Newly acquired Andruw Jones will not earn his $2 million by sitting on the bench for the Yankees.
There is every indication that the so-called fourth outfielder will get plenty of at-bats.
The Yankees needed a productive right handed hitter—Marcus Thames was generally successful but streaky last season—and Jones fills that need and more. He can also play in the outfield, something Thames could only do with the greatest of uncertainty.
The Yankees were dreadful against lefthanded pitchers. Even Alex Rodriguez, a natural righthanded hitter, averaged only .217 against southpaws.
Where will Jones get his at-bats? Potentially, from all three outfield positions. Against lefthanded pitching, Jones hit .256 with eight home runs and 23 runs batted in for the White Sox last season. He hit 11 homers and had 25 RBIs vs. righthanders, so his power does not ebb, but his average does, as he dipped to .219.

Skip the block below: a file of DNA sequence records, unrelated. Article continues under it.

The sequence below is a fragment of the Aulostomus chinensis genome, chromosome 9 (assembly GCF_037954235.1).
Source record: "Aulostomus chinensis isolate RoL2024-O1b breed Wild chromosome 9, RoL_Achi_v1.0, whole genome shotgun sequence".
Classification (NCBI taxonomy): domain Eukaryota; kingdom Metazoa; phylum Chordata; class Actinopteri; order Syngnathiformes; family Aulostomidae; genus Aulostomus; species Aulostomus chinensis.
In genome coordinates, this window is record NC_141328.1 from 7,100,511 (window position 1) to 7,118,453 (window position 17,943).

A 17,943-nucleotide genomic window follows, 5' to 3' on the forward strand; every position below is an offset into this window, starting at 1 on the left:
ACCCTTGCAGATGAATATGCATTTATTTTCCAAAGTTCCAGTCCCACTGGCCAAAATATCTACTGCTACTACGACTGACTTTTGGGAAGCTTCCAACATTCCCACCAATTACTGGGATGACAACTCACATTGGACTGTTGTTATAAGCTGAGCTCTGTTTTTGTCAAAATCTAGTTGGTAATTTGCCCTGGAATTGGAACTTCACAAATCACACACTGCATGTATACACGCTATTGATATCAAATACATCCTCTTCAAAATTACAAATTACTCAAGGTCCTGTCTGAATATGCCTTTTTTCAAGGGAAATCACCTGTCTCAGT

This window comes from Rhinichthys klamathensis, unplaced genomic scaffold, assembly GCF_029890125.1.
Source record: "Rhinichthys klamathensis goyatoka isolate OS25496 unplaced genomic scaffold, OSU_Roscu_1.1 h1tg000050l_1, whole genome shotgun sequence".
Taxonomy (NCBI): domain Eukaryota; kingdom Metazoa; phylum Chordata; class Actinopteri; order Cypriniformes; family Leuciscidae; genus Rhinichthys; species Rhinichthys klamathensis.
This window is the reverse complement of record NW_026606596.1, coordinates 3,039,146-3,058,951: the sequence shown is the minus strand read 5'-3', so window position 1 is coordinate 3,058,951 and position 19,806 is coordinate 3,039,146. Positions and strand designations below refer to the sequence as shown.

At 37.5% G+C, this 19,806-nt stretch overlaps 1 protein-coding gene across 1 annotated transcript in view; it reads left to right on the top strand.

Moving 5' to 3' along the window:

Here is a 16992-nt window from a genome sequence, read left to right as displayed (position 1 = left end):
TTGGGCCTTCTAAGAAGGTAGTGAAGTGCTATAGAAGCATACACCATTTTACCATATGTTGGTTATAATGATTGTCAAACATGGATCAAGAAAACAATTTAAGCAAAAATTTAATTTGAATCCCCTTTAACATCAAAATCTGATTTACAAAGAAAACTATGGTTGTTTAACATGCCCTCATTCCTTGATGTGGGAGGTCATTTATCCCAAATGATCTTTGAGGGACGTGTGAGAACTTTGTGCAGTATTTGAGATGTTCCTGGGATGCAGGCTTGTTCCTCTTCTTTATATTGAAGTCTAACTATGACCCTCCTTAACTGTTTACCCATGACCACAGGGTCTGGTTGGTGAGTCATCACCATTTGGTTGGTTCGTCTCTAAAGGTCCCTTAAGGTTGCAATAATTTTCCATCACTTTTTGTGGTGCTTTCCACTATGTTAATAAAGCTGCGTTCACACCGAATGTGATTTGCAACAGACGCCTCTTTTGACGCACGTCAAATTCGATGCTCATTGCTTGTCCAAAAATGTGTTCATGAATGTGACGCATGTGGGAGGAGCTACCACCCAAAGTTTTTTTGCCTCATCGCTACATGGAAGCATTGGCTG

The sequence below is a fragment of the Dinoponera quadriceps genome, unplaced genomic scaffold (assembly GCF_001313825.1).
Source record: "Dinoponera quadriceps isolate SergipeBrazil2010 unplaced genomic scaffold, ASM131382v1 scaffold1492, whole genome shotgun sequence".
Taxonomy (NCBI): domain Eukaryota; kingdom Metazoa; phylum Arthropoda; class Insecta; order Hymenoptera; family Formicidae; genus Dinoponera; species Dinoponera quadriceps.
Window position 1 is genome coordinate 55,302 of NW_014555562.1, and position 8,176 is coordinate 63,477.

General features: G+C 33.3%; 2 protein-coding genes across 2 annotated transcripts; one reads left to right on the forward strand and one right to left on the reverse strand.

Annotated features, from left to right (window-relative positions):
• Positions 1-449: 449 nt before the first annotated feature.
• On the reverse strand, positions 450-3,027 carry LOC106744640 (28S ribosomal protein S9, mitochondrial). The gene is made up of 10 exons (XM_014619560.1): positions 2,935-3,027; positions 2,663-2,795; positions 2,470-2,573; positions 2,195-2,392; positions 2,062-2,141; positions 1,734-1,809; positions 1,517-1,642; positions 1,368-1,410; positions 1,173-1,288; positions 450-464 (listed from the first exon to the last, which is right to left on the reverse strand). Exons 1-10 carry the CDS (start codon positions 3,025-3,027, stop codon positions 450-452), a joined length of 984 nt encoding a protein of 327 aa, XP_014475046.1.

But compare Jones' stats against lefties to the Yankees starters and therein lies his value. .
Leftfielder Brett Gardner hit .252 with two homers and 17 RBIs against lefties. Centerfielder Curtis Granderson ( .234, 4, 12) also did not fare well. Switch-hitting right fielder Nick Swisher (.291 4, 16) holds his own.
If Granderson gets off to a bad start against lefties, he could be the most vulnerable to losing at-bats to Jones. If Jones makes the most of his opportunity, a platoon situation could develop in either center or left.
There is still another avenue for Jones. Switch hitter Jorge Posada is penciled in as the every day designated hitter. He hit .257 with eight homers and 25 RBIs against lefties; .243 with 10 homers and 32 RBIs vs. righties. That’s close to a push with Jones, but with Posada nearing 40 and the potential for injury and slumps, Jones can expect some at-bats as the DH, too.